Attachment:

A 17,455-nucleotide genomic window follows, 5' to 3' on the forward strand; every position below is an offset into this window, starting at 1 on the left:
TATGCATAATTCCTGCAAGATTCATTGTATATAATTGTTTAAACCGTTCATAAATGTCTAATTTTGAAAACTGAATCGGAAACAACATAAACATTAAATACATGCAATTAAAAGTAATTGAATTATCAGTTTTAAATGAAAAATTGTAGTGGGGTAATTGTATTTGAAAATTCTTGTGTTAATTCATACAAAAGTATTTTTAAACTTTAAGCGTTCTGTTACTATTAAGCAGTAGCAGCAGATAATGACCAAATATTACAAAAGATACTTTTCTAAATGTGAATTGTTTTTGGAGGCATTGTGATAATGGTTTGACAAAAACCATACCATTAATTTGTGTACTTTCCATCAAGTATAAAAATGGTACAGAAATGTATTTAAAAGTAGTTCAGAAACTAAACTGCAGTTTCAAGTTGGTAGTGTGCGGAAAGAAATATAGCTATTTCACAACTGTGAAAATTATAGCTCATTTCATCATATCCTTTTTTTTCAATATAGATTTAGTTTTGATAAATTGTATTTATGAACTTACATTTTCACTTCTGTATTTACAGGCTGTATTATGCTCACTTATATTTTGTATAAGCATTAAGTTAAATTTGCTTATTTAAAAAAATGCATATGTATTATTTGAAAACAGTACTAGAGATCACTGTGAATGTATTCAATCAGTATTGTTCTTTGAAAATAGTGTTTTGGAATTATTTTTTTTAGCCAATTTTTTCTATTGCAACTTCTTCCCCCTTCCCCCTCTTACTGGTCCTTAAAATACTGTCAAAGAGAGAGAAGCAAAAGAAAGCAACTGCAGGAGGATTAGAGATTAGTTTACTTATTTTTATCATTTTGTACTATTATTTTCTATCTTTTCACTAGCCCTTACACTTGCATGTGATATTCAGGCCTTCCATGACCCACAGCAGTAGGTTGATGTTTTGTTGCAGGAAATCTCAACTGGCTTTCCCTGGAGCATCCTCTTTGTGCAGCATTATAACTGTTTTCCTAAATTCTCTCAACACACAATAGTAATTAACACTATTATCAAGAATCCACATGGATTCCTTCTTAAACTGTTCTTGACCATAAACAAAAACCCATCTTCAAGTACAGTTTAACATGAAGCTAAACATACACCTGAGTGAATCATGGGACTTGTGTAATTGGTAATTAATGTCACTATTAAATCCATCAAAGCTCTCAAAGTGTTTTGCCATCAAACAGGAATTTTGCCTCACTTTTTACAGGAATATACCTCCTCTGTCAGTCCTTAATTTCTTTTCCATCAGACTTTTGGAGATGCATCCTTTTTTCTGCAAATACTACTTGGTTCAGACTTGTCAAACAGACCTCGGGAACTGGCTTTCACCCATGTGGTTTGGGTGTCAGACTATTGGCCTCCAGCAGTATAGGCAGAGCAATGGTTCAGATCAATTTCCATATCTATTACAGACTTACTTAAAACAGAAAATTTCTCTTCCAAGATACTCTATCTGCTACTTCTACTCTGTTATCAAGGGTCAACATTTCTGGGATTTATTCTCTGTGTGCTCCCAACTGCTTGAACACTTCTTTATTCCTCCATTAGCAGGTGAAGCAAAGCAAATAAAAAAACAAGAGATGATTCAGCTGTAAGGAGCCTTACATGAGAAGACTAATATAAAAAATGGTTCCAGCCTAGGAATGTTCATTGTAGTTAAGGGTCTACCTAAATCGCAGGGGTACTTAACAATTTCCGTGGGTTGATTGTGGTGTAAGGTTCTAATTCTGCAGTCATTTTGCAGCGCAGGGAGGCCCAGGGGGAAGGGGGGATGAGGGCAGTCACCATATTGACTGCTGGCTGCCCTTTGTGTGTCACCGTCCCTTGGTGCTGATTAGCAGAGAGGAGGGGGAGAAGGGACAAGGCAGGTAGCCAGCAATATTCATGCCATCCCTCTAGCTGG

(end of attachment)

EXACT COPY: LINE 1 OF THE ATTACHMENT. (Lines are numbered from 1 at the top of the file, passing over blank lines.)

A 17,455-nucleotide genomic window follows, 5' to 3' on the forward strand; every position below is an offset into this window, starting at 1 on the left: